BlackByte is the name of a data-locker that encrypts files stored on a device. Such malware is more known as ransomware because it extorts money from victims for the recovery of data. Even though BlackByte is new and little observed, there are enough details to differ it from other infections. One of them is the .blackbyte extension that is appended to each encrypted file. For instance, a piece like
1.pdfwill change its extension to
1.pdf.blackbyteand reset the original icon. The next step after encrypting all available data is ransom note creation. BlackByte generates the BlackByte_restoremyfiles.hta file, which displays recovery details. Within, victims are instructed to contact cyber criminals by e-mail. This action is mandatory to receive further instructions on how to purchase a file decryptor. This decryptor is unique and held only by cybercriminals. The price of ransom can vary from person to person reaching hundreds of dollars. Keep in mind that paying the ransom is always a risk to lose your money for nothing. Many extortionists tend to fool their victims and not send any decryption instruments even after receiving the requested money. Unfortunately, there are no third-party decryptors that can guarantee 100% decryption of BlackByte files.
Ranion is a malware group that develops and spreads ransomware infections. Its recent version is called R44s, which encrypts data using strong cryptographic algorithms and then demands money for its redemption. Victims can spot their files have been encrypted by visual means. First versions of Ranion Ransomware discovered in Novemver, 2017 used .ransom extension. Now the virus assigns the plain .r44s extension to all compromised pieces. Here is a quick example of how files will look after successful encryption -
1.xls.r44s, and so forth depending on the original file name. Right after this encryption process ends, R44s creates an HTML file named README_TO_DECRYPT_FILES.html.
Discovered by a malware researcher named S!Ri, Artemis belongs to the PewPew ransomware family. Frauds behind this family have spread a number of high-risk infections that run data encryption. Artemis is the most recent variant of file-encryptor that cuts access to most stored data using multi-layer cryptographic algorithms. These algorithms make data thoroughly encrypted, which disables users from opening them. Besides that, encrypted files locked off by Artemis get changed in visual means as well. For instance, a file like
1.pdfwill change to something like
1.pdf.id-victim's_ID.[firstname.lastname@example.org].artemisand reset its original icon. This string consists of the victims' ID,
email@example.com address, and .artemis extension at the end. Then, as soon as encryption gets to a close, Artemis prompts the info-decrypt.hta to appear across the entire screen. Recent versions of the malware use ReadMe-[victim's_ID].txt ransom note name and use .ultimate and .999 extensions (
GoodMorning is a malicious program classified as ransomware. Its main goal lies in earning money on victims whose data has been encrypted with strong ciphers. Usually, victims end up aware of the infection after GoodMorning assigns a new complex extension to compromised files (ending with .GoodMorning, .LOCKED or .REAL). For example,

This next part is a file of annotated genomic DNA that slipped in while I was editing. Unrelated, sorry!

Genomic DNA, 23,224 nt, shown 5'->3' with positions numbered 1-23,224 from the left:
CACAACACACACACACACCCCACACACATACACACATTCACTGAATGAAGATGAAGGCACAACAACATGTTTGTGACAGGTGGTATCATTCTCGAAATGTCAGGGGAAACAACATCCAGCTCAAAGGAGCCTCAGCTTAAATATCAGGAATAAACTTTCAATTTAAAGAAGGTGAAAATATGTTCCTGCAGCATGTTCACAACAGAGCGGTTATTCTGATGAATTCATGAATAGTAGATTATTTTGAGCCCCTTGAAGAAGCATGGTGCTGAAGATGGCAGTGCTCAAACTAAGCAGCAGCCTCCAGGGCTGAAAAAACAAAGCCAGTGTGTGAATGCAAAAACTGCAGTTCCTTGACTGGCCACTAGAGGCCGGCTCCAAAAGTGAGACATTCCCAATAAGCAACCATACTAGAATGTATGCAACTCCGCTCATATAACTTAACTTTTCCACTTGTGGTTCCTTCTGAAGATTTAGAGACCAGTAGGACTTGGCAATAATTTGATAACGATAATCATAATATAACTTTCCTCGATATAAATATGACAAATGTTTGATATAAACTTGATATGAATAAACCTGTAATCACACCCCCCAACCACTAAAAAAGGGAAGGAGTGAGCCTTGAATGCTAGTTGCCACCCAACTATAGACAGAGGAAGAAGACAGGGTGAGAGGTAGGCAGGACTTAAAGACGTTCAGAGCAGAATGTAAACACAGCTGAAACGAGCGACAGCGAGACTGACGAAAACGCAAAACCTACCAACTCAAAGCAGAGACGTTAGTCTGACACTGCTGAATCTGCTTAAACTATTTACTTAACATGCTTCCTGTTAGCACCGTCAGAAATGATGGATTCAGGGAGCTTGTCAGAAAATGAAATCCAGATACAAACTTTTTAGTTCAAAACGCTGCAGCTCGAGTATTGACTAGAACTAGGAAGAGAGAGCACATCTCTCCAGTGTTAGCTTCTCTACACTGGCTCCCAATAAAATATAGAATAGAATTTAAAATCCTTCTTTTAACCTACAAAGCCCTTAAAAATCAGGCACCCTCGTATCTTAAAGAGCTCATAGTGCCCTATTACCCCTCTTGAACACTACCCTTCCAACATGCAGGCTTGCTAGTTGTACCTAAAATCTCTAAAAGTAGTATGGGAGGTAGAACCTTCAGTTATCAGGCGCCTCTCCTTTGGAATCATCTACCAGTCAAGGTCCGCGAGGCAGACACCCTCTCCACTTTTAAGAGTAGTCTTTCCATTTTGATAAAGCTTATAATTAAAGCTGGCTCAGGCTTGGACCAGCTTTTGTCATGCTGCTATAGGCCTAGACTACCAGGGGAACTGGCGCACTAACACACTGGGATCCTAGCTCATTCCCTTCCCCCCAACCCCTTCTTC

1.pdfand other files stored on a system will be changed to this pattern
1.pdf.Id(045AEBC75) Send Email(Goood.Morning@mailfence.com).GoodMorningor
.Id = D8CXXXXX Email = John.Muller@mailfence.com .LOCKED. The ID inside of extensions will differ individually as it is unique to each of the victims. Then, once all files end up encrypted and visually changed, the virus creates text notes called either GoodMorning.txt, ReadIt.txt or ReadMe.txt. It is meant to explain broader instructions on how to recover your data.
Wiot Ransomware (a.k.a. STOP Ransomware or Djvu Ransomware) is extremely dangerous virus that encrypts files using AES-256 encryption algorithm and adds .wiot extensions to affected files. The infection mostly involves important and valuable files, like photos, documents, databases, e-mails, videos, etc. Wiot Ransomware does not touch system files to allow Windows to operate, so users will be able to pay the ransom. If the malware server is unavailable (computer is not connected to the Internet, remote hackers' server does not work), then the encryption tool uses the key and identifier that is hard-coded in it and performs offline encryption. In this case, it will be possible to decrypt the files without paying the ransom. Wiot Ransomware creates _readme.txt file, that contains ransom message and contact details, on the desktop and in the folders with encrypted files. Developers can be contacted via e-mail: firstname.lastname@example.org and email@example.com.
Pagar is a ransomware program that infects Windows systems to encrypt personal data. It affects the configuration of stored files making them totally inaccessible. This means any attempts to open the files will be denied due to encryption. Besides configuration changes, Pagar Ransomware alters data by visual means as well - by assigning the .firstname.lastname@example.org extension to each file under encryption. For instance, a file like
1.pdfwill change to
email@example.com reset its original icon to blank. After all files end up encrypted, Pagar creates a ransom note called Urgent Notice.txt, which explains how to recover the data. Ransomware developers are being concise and say you have 72 hours to send 0.035 BTC to the attached wallet. Right after completing the payment, victims should contact developers via firstname.lastname@example.org attaching their own wallet address and unique ID (written in the note). Unfortunately, there is zero information on whether Pagar developers can be trusted.